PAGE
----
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In this month’s thrilling installment of Wrong, But Useful, we’re joined by @c_j_smith, who is Calvin Smith in real life.

We discuss…

• Number of the Podcast: 5
• Are Fish and Chip shop owners good at maths?
• Two maths puns and a maths joke
• Are there ‘popular’ books that ‘lead you in’ to mechanics?
• An application of the sum-of-squares problem
• Via @PaulsPrattle (Paul O’Malley): “If you were the ruler of the universe tomorrow what would be the objective in secondary mathematics learning for all kids everywhere?”
• Via @aap03102, (Chris Smith)’s newsletter: some love for Simon Plouffe
• Via @christianp: The Big Mathoff is running again
• Puzzle feedback from last time: We hadn’t seen any solutions when we started recording, but some have come in since - we’ll mention those next month. However: Chris pointed out a tweet from @mathsjem (Jo Morgan) showing the clock-hands puzzle in Thompson’s Practical Algebra, published in 1878.
• New Puzzle: There are 3 lighthouses. The first shines for 3 seconds and then is off for 3 seconds. The second shines for 4 seconds and then is off for 4 seconds. The third shines for 5 seconds and then is off for 5 seconds. Initially, all three come on together. When is the next time they’re all on at the same time?

The post Wrong, But Useful: Episode 68 appeared first on Flying Colours Maths.

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In this month's Wrong, But Useful, we're joined by @sheena2907, who is Sheena in real life. We discuss:

The post Wrong, But Useful: Episode 67 appeared first on Flying Colours Maths.

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In this month’s episode of Wrong, But Useful, we’re joined by @cshearer41, who is Catriona Shearer in real life.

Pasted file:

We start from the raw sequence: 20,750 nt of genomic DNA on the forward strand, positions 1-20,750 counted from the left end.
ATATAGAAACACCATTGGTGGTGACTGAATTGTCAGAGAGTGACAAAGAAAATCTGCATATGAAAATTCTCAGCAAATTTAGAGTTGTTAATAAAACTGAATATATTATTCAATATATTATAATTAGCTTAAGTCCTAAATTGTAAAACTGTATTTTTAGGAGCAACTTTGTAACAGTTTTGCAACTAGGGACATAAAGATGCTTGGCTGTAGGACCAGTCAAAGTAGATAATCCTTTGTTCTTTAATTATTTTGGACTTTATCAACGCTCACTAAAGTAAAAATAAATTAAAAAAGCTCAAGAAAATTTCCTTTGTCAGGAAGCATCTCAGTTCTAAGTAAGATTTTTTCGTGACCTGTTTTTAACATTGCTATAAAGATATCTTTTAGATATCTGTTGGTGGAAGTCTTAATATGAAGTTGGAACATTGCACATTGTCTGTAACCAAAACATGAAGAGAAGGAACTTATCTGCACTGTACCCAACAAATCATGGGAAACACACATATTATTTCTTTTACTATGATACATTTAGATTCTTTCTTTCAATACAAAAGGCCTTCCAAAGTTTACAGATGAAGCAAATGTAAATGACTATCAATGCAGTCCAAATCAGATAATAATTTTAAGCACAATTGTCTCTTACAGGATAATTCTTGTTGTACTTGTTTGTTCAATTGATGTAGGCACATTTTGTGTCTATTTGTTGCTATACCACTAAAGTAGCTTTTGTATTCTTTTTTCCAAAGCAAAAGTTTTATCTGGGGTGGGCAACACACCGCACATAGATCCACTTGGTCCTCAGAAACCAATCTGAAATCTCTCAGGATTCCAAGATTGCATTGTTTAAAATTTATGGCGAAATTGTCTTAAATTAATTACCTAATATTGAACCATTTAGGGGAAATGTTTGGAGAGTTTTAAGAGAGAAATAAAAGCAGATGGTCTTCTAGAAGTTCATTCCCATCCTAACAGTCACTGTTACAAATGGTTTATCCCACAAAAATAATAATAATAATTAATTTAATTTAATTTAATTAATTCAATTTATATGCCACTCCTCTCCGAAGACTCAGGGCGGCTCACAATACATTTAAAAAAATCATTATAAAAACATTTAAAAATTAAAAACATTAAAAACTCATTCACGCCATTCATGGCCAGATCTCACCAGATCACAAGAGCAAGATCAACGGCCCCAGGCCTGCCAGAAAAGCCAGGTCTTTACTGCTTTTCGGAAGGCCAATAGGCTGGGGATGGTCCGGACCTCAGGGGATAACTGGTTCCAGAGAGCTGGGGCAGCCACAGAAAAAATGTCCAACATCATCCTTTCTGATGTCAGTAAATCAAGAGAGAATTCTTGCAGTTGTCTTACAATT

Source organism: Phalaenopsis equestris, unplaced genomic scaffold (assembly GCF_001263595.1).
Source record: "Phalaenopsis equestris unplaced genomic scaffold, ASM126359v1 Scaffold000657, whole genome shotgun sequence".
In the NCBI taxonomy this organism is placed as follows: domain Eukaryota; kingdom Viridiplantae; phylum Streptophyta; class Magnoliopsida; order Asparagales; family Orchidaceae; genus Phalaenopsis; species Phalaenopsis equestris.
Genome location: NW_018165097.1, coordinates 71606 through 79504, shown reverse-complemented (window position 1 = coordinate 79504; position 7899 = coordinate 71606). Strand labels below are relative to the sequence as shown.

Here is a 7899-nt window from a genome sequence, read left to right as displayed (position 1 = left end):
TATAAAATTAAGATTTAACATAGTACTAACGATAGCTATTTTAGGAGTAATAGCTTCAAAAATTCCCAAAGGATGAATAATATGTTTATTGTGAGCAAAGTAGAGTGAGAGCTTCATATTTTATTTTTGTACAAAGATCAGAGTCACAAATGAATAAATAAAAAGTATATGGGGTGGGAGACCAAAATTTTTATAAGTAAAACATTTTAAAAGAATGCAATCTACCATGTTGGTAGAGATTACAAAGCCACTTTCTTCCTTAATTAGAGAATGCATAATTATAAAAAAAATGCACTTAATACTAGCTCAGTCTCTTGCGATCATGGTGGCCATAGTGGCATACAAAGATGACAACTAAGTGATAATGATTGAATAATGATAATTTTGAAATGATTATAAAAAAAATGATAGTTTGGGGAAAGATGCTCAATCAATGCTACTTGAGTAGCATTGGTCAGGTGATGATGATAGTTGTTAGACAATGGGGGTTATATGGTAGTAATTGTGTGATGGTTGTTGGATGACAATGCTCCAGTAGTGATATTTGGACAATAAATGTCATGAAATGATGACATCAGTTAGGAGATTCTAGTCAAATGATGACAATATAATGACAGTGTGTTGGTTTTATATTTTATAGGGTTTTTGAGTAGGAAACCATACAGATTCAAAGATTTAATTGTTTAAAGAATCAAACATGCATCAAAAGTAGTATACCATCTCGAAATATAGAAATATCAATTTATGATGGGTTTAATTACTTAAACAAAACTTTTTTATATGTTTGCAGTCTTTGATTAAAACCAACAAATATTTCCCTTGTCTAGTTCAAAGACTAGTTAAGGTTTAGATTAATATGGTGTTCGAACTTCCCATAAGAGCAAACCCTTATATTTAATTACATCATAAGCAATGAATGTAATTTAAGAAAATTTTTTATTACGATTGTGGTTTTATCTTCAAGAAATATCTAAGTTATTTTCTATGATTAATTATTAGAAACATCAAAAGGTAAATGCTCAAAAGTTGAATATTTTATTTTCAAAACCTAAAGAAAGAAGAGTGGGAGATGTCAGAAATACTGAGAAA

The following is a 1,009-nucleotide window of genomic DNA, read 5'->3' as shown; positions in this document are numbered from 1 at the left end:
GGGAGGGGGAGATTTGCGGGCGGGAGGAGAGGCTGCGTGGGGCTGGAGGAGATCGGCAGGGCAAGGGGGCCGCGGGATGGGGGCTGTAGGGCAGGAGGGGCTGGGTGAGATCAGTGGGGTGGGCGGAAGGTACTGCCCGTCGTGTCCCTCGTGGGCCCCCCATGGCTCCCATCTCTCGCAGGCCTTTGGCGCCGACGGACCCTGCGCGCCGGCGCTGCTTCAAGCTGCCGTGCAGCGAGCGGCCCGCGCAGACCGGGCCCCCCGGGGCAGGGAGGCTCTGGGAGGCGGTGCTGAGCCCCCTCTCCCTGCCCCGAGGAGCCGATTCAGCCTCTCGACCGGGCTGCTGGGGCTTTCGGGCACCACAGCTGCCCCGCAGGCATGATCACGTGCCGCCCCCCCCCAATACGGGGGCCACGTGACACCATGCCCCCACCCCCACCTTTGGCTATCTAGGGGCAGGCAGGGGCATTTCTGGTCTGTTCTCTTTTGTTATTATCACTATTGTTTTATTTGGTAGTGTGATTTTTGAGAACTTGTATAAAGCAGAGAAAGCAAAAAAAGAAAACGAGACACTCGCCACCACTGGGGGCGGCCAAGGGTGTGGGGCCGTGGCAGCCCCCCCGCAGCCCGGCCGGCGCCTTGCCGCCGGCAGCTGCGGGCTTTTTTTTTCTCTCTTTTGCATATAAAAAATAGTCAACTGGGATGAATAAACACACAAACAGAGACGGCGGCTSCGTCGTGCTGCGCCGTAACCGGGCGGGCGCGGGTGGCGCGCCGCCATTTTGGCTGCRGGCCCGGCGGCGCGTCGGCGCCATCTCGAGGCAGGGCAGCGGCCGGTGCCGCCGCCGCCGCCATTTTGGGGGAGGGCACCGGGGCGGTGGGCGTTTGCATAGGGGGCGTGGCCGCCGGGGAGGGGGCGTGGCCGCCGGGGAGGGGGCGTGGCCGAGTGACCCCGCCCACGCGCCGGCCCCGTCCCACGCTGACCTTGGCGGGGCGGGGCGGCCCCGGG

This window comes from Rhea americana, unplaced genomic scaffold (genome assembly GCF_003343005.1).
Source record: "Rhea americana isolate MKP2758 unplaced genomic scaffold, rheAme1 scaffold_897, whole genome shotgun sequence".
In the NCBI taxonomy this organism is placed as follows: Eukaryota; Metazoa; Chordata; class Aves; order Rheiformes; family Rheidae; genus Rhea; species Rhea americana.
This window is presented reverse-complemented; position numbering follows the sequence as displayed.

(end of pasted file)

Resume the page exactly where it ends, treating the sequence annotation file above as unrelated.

We discuss:

1. by way of FIRE

The post Wrong, But Useful: Episode 66 appeared first on Flying Colours Maths.

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In this month’s Wrong, But Useful, we’re joined by @televisionduck, who is TD Dang in real life. We discuss:

1. It’s a magazine for the mathematically curious, apparently. Never heard of it.

The post Wrong, But Useful: Episode 65 appeared first on Flying Colours Maths.

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In this month’s episode of Wrong, But Useful, we’re joined by @DrSmokyFurby and his handler, Belgin Seymenoglu.

Apologies for the poor audio quality on this call. Dave’s fault, obviously1 .

We discuss:

• The Talkdust podcast
• (via Adam Atkinson): Life insurance
• Superpermutations: new record for n = 7 in the comments on a YouTube post
• @pecnut and @mscroggs have a LaTeX package that puts hats on things
• Desmos adding support for distributions and all sorts
• @mdawesmdawes’s QUIBANS website
• Dave has been playing the game The Mind
• (Via @peterrowlett), 318,000 combinations of pringles
• Dave gave a talk in Exeter and will hopefully give one in Bristol in June.
• Humble Pi by @standupmaths – book launch on March 2nd in London, tickets selling fast sold out. You can join the waiting list here.
• @honeypisquared (Lucy)’s new podcast – Mathematips
• Tax – round up or not?
• Rotationally symmetric equations (@robeastaway and @peterrowlett): here, here, and Elliot’s versions here
• Puzzle feedback from last time: Gold star for @chrishazell72: for showing that $(a-b)^2 + (b-c)^2 + (c-a)^2 + (a+b+c)^2 = 3(a^2 +b^2 + c^2)$, and that the first child is 6, younger (2yo) born when elder was 3.